How do you take the derivative of #tan^-1(x)#?

2 Answers
Jul 30, 2018

Answer:

# d/(dx)(tan^-1x)=1/(1+x^2) ,x inRR#

Explanation:

We know that ,

#(f^-1)'(x)=1/(f'(f^-1(x))) ,f'(x)!=0#

OR

#(dy)/(dx)=1/((dx)/(dy))#

Let ,

#tan^-1x=arc tanx=y# , where , #y in(-pi/2,pi/2)#

So , #x=tany# , where , #x in RR#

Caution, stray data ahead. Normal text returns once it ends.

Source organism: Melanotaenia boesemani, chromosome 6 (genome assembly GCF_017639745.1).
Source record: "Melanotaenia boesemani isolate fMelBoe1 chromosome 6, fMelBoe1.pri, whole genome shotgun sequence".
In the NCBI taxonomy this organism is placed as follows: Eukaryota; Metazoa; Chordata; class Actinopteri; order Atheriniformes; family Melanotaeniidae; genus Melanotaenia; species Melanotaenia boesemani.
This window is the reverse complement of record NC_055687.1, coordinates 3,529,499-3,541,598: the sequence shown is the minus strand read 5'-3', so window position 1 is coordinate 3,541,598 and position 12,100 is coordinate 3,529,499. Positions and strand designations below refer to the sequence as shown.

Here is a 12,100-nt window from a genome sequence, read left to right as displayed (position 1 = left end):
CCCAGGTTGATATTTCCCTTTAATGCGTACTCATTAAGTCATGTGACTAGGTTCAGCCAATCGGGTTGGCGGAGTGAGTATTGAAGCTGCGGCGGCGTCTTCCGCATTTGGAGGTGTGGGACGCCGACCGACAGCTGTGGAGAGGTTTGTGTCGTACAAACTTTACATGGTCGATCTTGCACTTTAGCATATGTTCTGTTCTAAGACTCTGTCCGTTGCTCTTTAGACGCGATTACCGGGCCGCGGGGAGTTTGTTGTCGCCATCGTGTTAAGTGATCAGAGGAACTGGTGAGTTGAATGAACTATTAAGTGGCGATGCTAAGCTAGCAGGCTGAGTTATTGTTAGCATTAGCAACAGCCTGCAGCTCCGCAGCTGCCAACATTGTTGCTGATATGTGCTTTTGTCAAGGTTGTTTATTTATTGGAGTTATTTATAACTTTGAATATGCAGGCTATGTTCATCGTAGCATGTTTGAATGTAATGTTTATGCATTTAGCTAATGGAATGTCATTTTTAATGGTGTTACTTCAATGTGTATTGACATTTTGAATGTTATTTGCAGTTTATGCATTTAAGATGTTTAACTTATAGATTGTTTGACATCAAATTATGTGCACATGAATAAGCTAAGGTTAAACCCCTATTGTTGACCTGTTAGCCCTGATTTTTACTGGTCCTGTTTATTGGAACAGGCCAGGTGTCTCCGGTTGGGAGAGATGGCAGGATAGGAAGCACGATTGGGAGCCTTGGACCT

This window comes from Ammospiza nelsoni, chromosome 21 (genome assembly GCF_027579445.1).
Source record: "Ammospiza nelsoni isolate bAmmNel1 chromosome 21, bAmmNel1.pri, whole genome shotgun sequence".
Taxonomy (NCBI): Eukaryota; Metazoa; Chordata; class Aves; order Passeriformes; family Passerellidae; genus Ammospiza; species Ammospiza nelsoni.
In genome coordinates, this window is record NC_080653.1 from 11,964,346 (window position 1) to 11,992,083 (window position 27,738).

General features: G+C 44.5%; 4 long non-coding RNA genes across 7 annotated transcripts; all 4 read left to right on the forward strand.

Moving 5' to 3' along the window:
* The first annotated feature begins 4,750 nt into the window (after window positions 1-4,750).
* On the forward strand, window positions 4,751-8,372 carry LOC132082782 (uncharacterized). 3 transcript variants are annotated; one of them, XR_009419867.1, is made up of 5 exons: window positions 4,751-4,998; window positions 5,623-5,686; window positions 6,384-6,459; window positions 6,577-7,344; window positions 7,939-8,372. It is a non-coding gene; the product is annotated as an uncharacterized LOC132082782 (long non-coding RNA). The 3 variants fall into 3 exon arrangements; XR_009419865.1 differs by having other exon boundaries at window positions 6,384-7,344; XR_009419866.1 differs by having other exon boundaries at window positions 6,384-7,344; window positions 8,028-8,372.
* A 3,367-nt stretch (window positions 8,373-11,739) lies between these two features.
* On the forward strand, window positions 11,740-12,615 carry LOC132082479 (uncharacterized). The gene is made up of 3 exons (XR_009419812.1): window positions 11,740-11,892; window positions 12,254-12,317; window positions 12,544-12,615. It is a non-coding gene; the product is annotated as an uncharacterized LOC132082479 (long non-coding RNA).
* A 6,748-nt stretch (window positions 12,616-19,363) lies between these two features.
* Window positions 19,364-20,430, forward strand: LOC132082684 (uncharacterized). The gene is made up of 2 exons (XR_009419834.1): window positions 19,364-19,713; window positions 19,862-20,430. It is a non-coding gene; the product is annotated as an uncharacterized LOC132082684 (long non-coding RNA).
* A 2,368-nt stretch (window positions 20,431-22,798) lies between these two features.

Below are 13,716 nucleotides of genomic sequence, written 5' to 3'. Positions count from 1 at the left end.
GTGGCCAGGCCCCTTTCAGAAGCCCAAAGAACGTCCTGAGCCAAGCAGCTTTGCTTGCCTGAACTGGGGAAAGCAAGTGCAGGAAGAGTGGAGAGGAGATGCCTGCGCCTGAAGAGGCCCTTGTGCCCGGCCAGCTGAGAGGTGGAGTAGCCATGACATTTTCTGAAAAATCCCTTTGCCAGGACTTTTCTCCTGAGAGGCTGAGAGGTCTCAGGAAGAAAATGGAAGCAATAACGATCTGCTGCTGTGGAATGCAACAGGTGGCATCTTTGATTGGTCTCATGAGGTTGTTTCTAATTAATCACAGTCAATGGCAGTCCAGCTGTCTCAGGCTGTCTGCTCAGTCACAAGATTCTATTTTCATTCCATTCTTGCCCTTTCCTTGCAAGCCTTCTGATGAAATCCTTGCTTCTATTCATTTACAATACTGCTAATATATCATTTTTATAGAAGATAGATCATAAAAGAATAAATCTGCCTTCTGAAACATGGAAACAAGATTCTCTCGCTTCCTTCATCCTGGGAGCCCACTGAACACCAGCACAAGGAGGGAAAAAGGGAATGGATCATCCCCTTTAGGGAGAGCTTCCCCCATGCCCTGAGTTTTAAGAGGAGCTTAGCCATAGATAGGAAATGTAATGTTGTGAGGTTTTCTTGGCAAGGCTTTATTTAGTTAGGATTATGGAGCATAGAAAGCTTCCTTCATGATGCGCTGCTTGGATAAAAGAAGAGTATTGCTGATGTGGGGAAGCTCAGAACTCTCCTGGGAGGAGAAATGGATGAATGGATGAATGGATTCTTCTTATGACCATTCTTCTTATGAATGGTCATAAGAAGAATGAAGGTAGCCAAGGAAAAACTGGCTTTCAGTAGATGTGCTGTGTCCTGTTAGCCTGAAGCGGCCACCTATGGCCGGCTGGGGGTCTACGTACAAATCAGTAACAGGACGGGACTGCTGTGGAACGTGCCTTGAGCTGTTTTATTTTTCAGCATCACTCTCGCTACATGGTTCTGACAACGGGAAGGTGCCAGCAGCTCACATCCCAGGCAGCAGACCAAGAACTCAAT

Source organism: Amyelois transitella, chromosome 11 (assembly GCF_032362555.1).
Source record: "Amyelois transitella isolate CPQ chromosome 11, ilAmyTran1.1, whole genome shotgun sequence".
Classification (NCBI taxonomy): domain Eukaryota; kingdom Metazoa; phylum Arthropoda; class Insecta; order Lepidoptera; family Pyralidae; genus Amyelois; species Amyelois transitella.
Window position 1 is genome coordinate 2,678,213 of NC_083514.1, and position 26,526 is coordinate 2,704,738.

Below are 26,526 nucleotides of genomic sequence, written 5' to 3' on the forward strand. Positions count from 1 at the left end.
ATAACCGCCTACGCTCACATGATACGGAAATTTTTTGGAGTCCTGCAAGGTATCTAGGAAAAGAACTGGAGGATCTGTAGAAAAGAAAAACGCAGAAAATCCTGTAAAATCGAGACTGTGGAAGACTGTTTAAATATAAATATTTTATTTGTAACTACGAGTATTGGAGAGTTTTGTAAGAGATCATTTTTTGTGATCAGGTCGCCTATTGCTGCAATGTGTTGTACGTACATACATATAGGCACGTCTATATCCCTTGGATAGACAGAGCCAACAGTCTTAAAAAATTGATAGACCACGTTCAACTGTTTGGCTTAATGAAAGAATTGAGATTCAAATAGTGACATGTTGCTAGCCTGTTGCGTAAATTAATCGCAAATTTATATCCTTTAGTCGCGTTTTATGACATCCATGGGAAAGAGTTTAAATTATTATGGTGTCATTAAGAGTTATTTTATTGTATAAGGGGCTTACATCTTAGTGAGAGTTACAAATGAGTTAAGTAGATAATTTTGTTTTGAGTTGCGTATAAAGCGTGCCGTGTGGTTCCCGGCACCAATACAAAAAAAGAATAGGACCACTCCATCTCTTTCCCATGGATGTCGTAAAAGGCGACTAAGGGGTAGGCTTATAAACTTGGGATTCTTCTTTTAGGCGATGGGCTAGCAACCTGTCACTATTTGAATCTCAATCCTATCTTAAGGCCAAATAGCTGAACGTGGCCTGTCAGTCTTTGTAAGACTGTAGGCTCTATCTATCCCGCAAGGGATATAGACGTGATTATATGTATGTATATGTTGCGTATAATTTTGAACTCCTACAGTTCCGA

Diff. #x=tany# w.r.t. #y#

#=>(dx)/(dy) =sec^2y=1+tan^2y#

Subst. #tany=x#

#(dx)/(dy)=1+x^2#

So,

#d/(dx)(arc tanx)=(dy)/(dx)=1/((dx)/(dy))=1/(1+x^2)#

#:. d/(dx)(tan^-1x)=1/(1+x^2) ,x inRR#

Jul 30, 2018

Answer:

The answer is #=1/(1+x^2)#

Explanation:

Let

#y=tan^-1x#

Then,

#tany=x#

Implicit differentiation yields

#sec^2ydy/dx=1#

#dy/dx=1/(sec^2y)#

But

#1+tan^2y=sec^2y#

#sec^2y=1+x^2#

Finally,

#dy/dx=1/(1+x^2)#